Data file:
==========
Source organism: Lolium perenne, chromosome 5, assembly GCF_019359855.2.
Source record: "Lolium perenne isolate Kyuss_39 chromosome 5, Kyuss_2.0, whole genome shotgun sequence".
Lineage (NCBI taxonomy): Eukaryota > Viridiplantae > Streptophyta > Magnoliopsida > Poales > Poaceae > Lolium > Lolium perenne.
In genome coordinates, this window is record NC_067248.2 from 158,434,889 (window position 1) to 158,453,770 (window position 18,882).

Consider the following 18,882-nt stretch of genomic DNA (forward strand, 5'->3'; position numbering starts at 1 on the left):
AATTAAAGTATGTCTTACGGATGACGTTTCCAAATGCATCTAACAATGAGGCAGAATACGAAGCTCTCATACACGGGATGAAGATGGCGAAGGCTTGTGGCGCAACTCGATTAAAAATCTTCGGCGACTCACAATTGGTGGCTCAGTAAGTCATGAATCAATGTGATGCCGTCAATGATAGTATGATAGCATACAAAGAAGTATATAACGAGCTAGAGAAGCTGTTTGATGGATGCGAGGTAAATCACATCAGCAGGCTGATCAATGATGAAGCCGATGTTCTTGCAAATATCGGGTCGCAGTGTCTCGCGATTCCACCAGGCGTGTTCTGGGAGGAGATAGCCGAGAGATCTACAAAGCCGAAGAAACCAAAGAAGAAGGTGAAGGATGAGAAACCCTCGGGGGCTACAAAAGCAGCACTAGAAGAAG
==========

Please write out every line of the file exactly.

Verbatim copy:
Source organism: Lolium perenne, chromosome 5, assembly GCF_019359855.2.
Source record: "Lolium perenne isolate Kyuss_39 chromosome 5, Kyuss_2.0, whole genome shotgun sequence".
Lineage (NCBI taxonomy): Eukaryota > Viridiplantae > Streptophyta > Magnoliopsida > Poales > Poaceae > Lolium > Lolium perenne.
In genome coordinates, this window is record NC_067248.2 from 158,434,889 (window position 1) to 158,453,770 (window position 18,882).

Consider the following 18,882-nt stretch of genomic DNA (forward strand, 5'->3'; position numbering starts at 1 on the left):
AATTAAAGTATGTCTTACGGATGACGTTTCCAAATGCATCTAACAATGAGGCAGAATACGAAGCTCTCATACACGGGATGAAGATGGCGAAGGCTTGTGGCGCAACTCGATTAAAAATCTTCGGCGACTCACAATTGGTGGCTCAGTAAGTCATGAATCAATGTGATGCCGTCAATGATAGTATGATAGCATACAAAGAAGTATATAACGAGCTAGAGAAGCTGTTTGATGGATGCGAGGTAAATCACATCAGCAGGCTGATCAATGATGAAGCCGATGTTCTTGCAAATATCGGGTCGCAGTGTCTCGCGATTCCACCAGGCGTGTTCTGGGAGGAGATAGCCGAGAGATCTACAAAGCCGAAGAAACCAAAGAAGAAGGTGAAGGATGAGAAACCCTCGGGGGCTACAAAAGCAGCACTAGAAGAAG